In March 2014 'The Wild Inside by Michael Ketterer & United Pursuit was released. Completely unlike Ketterer's previous dance/pop project, this, in the words of the collective, is "scream your guts out 'anthemic' worship." Michael Ketterer spoke to New Release Tuesday about 'The Wild Inside'. "The last album that I did was kind of more my own, basically my own songs and things that I'd written whereas when we talk about United Pursuit, we're a community of artists, musicians, all kinds of people. Every week we do a thing called LoveWar where we all gather and we worship for a few hours. We've been doing this now for seven years every Tuesday. So you can only play other people's songs for so long, especially when you're gathering for two-hour times of worship. The reason why it's two hours is just because we love it. We're in God's presence. We start singing. It started out with about 12 college students. Now we're running every Tuesday anywhere from maybe 400 to 500 people of all ages.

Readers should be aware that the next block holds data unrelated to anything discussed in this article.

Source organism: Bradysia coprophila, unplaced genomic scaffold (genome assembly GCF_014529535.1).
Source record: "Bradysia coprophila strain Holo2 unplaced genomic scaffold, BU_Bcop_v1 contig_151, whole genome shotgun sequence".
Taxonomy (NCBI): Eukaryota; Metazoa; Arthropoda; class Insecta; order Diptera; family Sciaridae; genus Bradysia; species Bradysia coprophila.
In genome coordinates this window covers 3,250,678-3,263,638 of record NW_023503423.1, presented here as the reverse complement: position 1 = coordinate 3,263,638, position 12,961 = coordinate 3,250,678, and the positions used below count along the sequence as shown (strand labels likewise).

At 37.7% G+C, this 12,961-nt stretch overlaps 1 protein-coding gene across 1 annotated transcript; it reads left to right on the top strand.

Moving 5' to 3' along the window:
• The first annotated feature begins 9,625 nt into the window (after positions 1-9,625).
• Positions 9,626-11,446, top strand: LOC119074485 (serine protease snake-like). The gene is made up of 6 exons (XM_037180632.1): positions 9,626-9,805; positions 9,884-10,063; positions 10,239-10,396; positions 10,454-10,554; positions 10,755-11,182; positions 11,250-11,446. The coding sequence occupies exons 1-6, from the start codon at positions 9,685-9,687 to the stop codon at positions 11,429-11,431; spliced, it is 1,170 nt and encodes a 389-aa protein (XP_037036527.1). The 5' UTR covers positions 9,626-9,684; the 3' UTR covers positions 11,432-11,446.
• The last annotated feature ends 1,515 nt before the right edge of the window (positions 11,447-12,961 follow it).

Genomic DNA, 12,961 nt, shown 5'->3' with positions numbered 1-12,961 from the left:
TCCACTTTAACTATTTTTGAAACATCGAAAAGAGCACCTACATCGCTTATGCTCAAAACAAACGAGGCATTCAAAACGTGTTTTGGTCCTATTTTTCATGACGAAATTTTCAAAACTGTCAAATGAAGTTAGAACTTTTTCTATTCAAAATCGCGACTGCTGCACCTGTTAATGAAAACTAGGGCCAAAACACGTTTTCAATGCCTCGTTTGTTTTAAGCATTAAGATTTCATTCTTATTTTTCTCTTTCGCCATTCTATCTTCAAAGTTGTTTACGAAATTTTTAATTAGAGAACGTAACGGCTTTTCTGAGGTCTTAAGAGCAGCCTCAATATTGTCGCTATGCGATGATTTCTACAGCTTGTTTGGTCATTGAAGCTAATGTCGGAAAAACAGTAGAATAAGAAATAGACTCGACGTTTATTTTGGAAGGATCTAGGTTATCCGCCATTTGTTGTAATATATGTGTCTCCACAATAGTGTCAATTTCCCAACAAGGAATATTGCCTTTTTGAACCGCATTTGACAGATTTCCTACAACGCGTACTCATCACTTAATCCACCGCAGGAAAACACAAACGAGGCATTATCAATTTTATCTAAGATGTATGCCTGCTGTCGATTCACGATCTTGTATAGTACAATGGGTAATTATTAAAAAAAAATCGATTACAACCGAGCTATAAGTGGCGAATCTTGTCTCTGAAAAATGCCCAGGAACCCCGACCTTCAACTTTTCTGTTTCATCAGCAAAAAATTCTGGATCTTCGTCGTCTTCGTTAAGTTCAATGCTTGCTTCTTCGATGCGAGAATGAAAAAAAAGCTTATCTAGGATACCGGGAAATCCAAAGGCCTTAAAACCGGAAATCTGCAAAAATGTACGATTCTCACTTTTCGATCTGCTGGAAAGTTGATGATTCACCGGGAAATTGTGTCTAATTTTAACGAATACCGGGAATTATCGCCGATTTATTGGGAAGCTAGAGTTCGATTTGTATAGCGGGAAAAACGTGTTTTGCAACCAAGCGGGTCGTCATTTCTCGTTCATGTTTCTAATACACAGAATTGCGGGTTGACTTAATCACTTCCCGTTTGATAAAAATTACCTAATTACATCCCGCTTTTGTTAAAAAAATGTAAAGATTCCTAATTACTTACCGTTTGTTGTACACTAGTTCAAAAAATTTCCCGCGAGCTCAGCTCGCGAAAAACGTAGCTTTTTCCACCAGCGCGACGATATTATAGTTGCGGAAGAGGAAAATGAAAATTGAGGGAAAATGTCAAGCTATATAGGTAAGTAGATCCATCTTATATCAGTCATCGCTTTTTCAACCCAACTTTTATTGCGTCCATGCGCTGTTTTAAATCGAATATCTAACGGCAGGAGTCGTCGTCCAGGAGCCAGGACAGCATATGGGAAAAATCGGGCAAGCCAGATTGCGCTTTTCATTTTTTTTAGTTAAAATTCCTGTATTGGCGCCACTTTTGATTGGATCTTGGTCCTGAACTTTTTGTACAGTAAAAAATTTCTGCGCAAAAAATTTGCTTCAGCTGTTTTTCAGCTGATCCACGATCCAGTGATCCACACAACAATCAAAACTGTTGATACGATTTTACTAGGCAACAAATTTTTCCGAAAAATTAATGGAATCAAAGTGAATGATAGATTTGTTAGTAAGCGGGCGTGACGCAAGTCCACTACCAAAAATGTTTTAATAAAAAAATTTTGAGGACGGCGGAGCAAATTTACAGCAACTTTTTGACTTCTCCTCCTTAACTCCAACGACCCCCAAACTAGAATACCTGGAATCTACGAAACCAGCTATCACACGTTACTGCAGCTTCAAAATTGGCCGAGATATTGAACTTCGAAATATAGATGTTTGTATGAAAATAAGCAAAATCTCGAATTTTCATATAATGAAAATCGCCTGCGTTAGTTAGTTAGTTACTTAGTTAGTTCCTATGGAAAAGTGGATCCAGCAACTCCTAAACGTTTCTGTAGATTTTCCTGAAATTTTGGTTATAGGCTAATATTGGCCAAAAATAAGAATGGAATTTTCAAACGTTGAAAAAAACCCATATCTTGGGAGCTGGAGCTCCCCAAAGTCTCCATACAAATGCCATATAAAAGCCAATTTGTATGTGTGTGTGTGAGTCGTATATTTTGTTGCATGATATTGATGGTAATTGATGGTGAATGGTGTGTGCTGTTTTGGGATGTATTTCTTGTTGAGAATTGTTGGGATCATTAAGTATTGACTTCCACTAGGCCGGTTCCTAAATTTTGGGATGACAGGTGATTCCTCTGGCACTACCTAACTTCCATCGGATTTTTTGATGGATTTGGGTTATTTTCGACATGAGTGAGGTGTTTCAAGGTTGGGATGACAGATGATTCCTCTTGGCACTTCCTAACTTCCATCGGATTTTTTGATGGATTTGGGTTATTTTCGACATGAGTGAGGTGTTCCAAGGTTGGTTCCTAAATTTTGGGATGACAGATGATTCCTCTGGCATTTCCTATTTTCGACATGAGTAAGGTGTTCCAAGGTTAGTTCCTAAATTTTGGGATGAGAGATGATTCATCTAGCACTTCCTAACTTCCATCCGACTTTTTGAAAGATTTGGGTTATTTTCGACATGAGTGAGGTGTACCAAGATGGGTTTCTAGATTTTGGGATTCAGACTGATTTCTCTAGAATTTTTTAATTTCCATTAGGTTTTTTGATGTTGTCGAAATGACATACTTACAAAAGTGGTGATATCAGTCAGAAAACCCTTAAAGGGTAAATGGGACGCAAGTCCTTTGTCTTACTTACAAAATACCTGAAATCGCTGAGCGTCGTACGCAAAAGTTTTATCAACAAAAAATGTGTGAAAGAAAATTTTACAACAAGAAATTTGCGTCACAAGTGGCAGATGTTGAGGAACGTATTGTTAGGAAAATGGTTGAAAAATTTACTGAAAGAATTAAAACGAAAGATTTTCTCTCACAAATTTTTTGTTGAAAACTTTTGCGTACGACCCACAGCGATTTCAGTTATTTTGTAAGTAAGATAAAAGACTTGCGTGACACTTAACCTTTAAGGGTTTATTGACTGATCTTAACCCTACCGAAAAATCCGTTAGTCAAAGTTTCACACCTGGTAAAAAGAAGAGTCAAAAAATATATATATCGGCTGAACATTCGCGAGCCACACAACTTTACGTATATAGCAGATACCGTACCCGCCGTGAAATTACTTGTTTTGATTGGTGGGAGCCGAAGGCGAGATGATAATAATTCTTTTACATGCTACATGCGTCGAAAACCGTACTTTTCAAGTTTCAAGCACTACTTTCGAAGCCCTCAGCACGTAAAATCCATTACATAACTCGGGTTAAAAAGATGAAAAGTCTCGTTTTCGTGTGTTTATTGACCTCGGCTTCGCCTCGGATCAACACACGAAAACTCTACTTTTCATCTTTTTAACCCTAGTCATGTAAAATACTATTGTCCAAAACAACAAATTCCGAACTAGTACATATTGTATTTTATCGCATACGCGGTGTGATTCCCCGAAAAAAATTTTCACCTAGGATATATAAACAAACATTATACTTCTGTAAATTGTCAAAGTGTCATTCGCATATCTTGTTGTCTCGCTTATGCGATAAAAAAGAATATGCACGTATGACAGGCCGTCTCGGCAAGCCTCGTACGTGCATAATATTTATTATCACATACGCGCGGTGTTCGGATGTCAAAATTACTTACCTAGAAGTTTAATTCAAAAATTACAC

"In the midst of those times of worship, just spontaneously songs are being written. Most of the songs that are on this album have come from those spontaneous times of worship. It's kind of funny because that's why a lot of United Pursuit songs don't necessarily fit like a mould of like first chorus, first bridge, chorus. We just took moments. We took the moments out of two hours of worship and put them together. When it says 'with United Pursuit', it really means that not only were the songs written in the midst of the community, but also the community is what gets behind to see the album through. You'll be able to see that especially if you got a copy of my CD. You'll see the amount of people that were involved in making that music. It's just crazy. There were so many people who were involved in the process."
Ketterer continued, "Really in the midst of 'Love/War/Solar Systems' and this one, and during our worship times, there's been so much revelation God's given me about his heart as a Father and all that comes with adoption. We've really been immersed in that for the past three years working with children."